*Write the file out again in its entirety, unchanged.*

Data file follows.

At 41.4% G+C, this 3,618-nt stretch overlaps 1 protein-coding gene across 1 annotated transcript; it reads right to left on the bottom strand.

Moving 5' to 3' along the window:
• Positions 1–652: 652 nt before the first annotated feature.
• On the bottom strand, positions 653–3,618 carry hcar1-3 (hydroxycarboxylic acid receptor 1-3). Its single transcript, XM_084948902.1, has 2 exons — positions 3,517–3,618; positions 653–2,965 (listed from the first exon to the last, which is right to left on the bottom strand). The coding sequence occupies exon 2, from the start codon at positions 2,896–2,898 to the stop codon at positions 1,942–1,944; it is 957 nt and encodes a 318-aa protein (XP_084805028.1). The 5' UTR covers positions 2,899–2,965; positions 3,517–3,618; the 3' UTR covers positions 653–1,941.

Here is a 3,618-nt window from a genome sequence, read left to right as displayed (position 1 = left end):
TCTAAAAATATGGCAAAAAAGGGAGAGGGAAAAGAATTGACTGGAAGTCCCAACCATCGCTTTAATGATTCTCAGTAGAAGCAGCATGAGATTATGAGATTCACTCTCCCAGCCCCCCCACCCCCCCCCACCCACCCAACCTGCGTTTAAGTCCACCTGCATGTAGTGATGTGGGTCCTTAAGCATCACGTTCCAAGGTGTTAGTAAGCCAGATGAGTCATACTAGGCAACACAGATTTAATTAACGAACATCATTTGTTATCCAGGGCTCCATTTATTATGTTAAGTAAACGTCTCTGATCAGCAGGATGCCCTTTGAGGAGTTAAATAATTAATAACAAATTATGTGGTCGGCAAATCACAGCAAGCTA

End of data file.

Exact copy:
At 41.4% G+C, this 3,618-nt stretch overlaps 1 protein-coding gene across 1 annotated transcript; it reads right to left on the bottom strand.

Moving 5' to 3' along the window:
• Positions 1–652: 652 nt before the first annotated feature.
• On the bottom strand, positions 653–3,618 carry hcar1-3 (hydroxycarboxylic acid receptor 1-3). Its single transcript, XM_084948902.1, has 2 exons — positions 3,517–3,618; positions 653–2,965 (listed from the first exon to the last, which is right to left on the bottom strand). The coding sequence occupies exon 2, from the start codon at positions 2,896–2,898 to the stop codon at positions 1,942–1,944; it is 957 nt and encodes a 318-aa protein (XP_084805028.1). The 5' UTR covers positions 2,899–2,965; positions 3,517–3,618; the 3' UTR covers positions 653–1,941.

Here is a 3,618-nt window from a genome sequence, read left to right as displayed (position 1 = left end):
TCTAAAAATATGGCAAAAAAGGGAGAGGGAAAAGAATTGACTGGAAGTCCCAACCATCGCTTTAATGATTCTCAGTAGAAGCAGCATGAGATTATGAGATTCACTCTCCCAGCCCCCCCACCCCCCCCCACCCACCCAACCTGCGTTTAAGTCCACCTGCATGTAGTGATGTGGGTCCTTAAGCATCACGTTCCAAGGTGTTAGTAAGCCAGATGAGTCATACTAGGCAACACAGATTTAATTAACGAACATCATTTGTTATCCAGGGCTCCATTTATTATGTTAAGTAAACGTCTCTGATCAGCAGGATGCCCTTTGAGGAGTTAAATAATTAATAACAAATTATGTGGTCGGCAAATCACAGCAAGCTA